AskDefine | Define ology

Dictionary Definition

ology n : an informal word (abstracted from words with this ending) for some unidentified branch of knowledge

User Contributed Dictionary

English

Etymology

From the suffix “-ology” in the names of many sciences

Pronunciation

  • (RP): ˈɒlədʒi/, /"Ql@dZi/
  • (US): , /ˈɑlədʒi/, /"Al@dZi/

Noun

  1. Any branch of learning, especially one ending in “-logy”.

Related terms

Quotations

  • 1902: William James, The Varieties of Religious Experience - The ideal world, for them, is not a world of facts, but only of the meaning of facts; it is a point of view for judging facts. It appertains to a different "-ology," ...

Extensive Definition

The English suffix -ology or -logy denotes a field of study or academic discipline, and -ologist describes a person who studies that field. However not every field or study or discipline is an '-ology', for instance the study of childbirth is midwifery and a practitioner is a midwife.

Etymology

The word ology is a back-formation from the names of these disciplines. "-logy" basically means "the study of ____". Such words are formed from Greek or Latin roots with the terminal -logy derived from the Greek suffix -λογια (-logia), from λόγος (logos) and that from λέγω (lego), to speak. The word ology is thus misleading as the 'o' is actually part of the word stem that receives the -logy ending. For example, the bio part of biology stems from Greek βιος (bios), life. This is why some of the words do not end in -ology (such as mineralogy).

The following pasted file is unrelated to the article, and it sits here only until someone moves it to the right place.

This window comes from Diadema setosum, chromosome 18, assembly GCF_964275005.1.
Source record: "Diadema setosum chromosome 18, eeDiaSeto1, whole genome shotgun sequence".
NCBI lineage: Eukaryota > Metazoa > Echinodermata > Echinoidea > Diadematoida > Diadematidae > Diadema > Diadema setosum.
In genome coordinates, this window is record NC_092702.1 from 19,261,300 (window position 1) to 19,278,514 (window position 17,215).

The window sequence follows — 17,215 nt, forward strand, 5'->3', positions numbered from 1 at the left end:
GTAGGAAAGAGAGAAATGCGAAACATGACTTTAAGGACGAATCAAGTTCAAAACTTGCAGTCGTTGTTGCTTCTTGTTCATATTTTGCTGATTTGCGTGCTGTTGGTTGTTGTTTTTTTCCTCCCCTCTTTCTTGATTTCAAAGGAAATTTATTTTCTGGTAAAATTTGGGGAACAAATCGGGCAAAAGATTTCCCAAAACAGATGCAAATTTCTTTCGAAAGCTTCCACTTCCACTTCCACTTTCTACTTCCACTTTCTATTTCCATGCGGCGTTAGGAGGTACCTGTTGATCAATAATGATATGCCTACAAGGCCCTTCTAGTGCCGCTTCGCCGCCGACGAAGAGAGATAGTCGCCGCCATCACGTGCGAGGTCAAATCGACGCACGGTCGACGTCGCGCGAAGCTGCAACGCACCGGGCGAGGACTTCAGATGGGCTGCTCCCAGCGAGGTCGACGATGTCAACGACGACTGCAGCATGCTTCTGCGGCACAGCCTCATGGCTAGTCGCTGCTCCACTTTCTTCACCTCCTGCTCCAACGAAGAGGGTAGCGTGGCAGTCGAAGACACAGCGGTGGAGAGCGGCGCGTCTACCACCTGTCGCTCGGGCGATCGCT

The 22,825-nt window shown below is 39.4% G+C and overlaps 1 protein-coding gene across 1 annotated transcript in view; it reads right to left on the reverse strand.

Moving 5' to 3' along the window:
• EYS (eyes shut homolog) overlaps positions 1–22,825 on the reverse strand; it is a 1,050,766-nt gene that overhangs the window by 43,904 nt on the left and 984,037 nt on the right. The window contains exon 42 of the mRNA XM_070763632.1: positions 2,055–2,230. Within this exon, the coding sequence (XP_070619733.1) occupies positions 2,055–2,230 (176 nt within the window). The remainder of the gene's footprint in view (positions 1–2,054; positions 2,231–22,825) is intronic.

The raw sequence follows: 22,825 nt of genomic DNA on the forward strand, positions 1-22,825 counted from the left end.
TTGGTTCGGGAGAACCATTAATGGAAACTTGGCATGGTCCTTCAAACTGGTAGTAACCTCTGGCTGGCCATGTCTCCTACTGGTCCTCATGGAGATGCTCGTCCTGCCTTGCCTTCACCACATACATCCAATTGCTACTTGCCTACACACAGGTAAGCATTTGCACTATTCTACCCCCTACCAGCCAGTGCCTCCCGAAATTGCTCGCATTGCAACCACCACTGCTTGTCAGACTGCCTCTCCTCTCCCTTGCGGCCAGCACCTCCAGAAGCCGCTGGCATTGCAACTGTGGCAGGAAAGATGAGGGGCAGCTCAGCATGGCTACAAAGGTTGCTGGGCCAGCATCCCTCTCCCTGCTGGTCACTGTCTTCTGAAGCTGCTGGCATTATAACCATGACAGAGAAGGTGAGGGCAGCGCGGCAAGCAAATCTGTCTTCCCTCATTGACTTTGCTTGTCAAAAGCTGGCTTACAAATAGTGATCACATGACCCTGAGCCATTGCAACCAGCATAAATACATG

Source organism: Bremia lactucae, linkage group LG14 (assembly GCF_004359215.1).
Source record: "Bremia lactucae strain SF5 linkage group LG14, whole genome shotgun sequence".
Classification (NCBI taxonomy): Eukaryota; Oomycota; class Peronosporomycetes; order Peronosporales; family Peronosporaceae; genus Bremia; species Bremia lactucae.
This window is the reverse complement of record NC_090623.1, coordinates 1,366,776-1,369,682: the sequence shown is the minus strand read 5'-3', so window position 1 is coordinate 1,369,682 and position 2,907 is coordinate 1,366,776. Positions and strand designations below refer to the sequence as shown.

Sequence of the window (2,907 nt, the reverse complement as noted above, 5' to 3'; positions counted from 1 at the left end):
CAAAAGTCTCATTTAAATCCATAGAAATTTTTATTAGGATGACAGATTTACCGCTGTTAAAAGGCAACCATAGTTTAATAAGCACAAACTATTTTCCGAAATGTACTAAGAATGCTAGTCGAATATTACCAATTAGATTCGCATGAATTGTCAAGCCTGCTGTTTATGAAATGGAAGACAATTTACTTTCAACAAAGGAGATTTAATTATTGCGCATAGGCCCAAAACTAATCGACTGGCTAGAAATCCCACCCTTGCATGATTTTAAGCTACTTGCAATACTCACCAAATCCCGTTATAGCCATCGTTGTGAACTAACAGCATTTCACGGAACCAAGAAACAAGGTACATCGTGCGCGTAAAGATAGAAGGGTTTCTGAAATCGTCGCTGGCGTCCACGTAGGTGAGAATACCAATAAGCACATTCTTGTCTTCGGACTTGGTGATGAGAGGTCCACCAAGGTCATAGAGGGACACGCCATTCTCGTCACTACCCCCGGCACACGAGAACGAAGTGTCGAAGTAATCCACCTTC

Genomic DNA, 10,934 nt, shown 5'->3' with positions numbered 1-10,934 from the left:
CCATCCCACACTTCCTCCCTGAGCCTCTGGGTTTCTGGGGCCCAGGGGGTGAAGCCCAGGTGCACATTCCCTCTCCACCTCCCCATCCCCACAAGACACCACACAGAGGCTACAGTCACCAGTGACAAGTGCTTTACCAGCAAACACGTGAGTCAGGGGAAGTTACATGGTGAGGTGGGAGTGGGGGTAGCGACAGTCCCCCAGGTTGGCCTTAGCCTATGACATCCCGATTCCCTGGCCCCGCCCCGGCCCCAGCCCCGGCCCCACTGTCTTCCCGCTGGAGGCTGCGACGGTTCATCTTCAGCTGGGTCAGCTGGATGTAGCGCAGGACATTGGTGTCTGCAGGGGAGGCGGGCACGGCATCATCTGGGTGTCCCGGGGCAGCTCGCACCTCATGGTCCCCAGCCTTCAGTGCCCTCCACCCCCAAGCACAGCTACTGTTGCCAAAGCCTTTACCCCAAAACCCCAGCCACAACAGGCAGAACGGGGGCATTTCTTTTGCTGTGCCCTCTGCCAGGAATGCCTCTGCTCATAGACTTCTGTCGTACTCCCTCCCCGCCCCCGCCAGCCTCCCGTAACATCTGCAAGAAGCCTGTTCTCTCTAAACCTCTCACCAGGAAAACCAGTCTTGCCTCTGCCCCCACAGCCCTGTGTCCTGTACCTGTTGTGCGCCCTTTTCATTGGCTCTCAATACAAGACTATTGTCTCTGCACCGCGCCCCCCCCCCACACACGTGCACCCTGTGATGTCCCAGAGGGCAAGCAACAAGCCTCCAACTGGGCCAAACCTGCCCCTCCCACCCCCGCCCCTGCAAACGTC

Other words ending in "ology"

Not all words ending in -ology are ologies in the above sense. In some words such as tautology, philology and haplology, the -logy suffix is from the Greek λογος (logos), word, and may denote something related to speech or text. Also called Emology for a scientific name.

Usage

Although technically incorrect, "-ology" is sometimes used to describe a subject rather than the study of it. Technology is a typical example. This usage is also widespread in medicine; for example, pathology is often used for specific disease ("We haven't found the pathology yet").
"Ology" can be appended to any word, humorously, when describing its study; such as beer-ology or Wiki-ology. As with other Classical compounds, adding "ology" to a Latin or Greek based prefix may be used to lend grandeur or the impression of scientific rigor to humble pursuits, as in cosmetology (hairdressing) or cynology (dog training.)
There are a few irregular exceptions to the ending "-ologist"; for example theology/theologian.

List of -ologies and what they study

A

B

C

D

E

F

G

H

I

J

K

L

M

N

O

P

R

S

T

U

  • Ufology, the study of Unidentified flying object (UFO) phenomena.
  • Universology, The science of the universe, and the relations which it involves.
  • Unology, the science and study of unity in all of its forms.
  • Uranology, The branch of physics that studies celestial bodies and the universe as a whole.
  • Urbanology, The study of urban problems, esp. as a social science.
  • Urology, the study and treatment of diseases of the urogenital tract, a branch of medicine. Sometimes spelled "ourology".
  • Uronology, That part of medicine which treats of urine.
  • Uroradiology, Examination of the urinary tract by radiological techniques.

V

X

Z

  • Zooarchaeology, the study and analysis of animal remains at archaeological sites to reconstruct relationships between people, animals, and their environment (also see Archaeozoology)
  • Zoology, the study of animals
  • Zoopathology ("Animal pathology"), the study of animal diseases
  • zoopsychology, the study of mental processes in animals